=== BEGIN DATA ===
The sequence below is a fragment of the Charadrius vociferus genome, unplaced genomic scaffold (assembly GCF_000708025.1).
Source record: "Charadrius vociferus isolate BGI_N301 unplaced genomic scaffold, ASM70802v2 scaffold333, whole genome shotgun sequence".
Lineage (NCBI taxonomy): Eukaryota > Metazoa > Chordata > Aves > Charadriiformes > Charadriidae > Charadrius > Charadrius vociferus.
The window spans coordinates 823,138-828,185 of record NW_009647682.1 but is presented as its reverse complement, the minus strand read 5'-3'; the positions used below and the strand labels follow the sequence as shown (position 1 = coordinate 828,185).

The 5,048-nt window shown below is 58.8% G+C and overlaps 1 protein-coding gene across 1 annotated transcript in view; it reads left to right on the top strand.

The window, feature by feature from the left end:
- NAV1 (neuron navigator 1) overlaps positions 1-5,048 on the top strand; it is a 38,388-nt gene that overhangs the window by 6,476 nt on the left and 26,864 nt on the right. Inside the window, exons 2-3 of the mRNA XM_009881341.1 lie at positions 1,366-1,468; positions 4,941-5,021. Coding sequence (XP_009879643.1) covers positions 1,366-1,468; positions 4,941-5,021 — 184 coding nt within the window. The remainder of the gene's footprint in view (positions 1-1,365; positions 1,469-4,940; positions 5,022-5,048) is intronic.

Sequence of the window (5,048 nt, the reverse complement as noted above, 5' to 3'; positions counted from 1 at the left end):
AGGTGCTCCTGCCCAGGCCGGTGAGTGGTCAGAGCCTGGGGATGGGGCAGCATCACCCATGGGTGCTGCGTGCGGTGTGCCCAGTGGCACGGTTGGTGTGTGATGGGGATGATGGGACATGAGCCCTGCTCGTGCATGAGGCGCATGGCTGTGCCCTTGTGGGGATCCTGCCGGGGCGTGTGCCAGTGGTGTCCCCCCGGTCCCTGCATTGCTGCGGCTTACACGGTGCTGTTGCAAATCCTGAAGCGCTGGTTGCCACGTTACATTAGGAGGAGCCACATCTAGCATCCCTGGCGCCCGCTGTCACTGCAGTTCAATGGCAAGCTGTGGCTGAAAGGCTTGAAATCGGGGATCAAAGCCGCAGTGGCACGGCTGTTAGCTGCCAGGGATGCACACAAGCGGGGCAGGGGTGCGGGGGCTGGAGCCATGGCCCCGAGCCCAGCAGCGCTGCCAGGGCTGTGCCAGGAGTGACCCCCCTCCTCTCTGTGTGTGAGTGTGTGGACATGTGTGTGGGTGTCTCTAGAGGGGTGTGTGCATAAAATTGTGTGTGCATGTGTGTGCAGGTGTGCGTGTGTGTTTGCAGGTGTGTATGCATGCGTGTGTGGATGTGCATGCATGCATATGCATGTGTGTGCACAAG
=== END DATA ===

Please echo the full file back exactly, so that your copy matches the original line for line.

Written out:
The sequence below is a fragment of the Charadrius vociferus genome, unplaced genomic scaffold (assembly GCF_000708025.1).
Source record: "Charadrius vociferus isolate BGI_N301 unplaced genomic scaffold, ASM70802v2 scaffold333, whole genome shotgun sequence".
Lineage (NCBI taxonomy): Eukaryota > Metazoa > Chordata > Aves > Charadriiformes > Charadriidae > Charadrius > Charadrius vociferus.
The window spans coordinates 823,138-828,185 of record NW_009647682.1 but is presented as its reverse complement, the minus strand read 5'-3'; the positions used below and the strand labels follow the sequence as shown (position 1 = coordinate 828,185).

The 5,048-nt window shown below is 58.8% G+C and overlaps 1 protein-coding gene across 1 annotated transcript in view; it reads left to right on the top strand.

The window, feature by feature from the left end:
- NAV1 (neuron navigator 1) overlaps positions 1-5,048 on the top strand; it is a 38,388-nt gene that overhangs the window by 6,476 nt on the left and 26,864 nt on the right. Inside the window, exons 2-3 of the mRNA XM_009881341.1 lie at positions 1,366-1,468; positions 4,941-5,021. Coding sequence (XP_009879643.1) covers positions 1,366-1,468; positions 4,941-5,021 — 184 coding nt within the window. The remainder of the gene's footprint in view (positions 1-1,365; positions 1,469-4,940; positions 5,022-5,048) is intronic.

Sequence of the window (5,048 nt, the reverse complement as noted above, 5' to 3'; positions counted from 1 at the left end):
AGGTGCTCCTGCCCAGGCCGGTGAGTGGTCAGAGCCTGGGGATGGGGCAGCATCACCCATGGGTGCTGCGTGCGGTGTGCCCAGTGGCACGGTTGGTGTGTGATGGGGATGATGGGACATGAGCCCTGCTCGTGCATGAGGCGCATGGCTGTGCCCTTGTGGGGATCCTGCCGGGGCGTGTGCCAGTGGTGTCCCCCCGGTCCCTGCATTGCTGCGGCTTACACGGTGCTGTTGCAAATCCTGAAGCGCTGGTTGCCACGTTACATTAGGAGGAGCCACATCTAGCATCCCTGGCGCCCGCTGTCACTGCAGTTCAATGGCAAGCTGTGGCTGAAAGGCTTGAAATCGGGGATCAAAGCCGCAGTGGCACGGCTGTTAGCTGCCAGGGATGCACACAAGCGGGGCAGGGGTGCGGGGGCTGGAGCCATGGCCCCGAGCCCAGCAGCGCTGCCAGGGCTGTGCCAGGAGTGACCCCCCTCCTCTCTGTGTGTGAGTGTGTGGACATGTGTGTGGGTGTCTCTAGAGGGGTGTGTGCATAAAATTGTGTGTGCATGTGTGTGCAGGTGTGCGTGTGTGTTTGCAGGTGTGTATGCATGCGTGTGTGGATGTGCATGCATGCATATGCATGTGTGTGCACAAG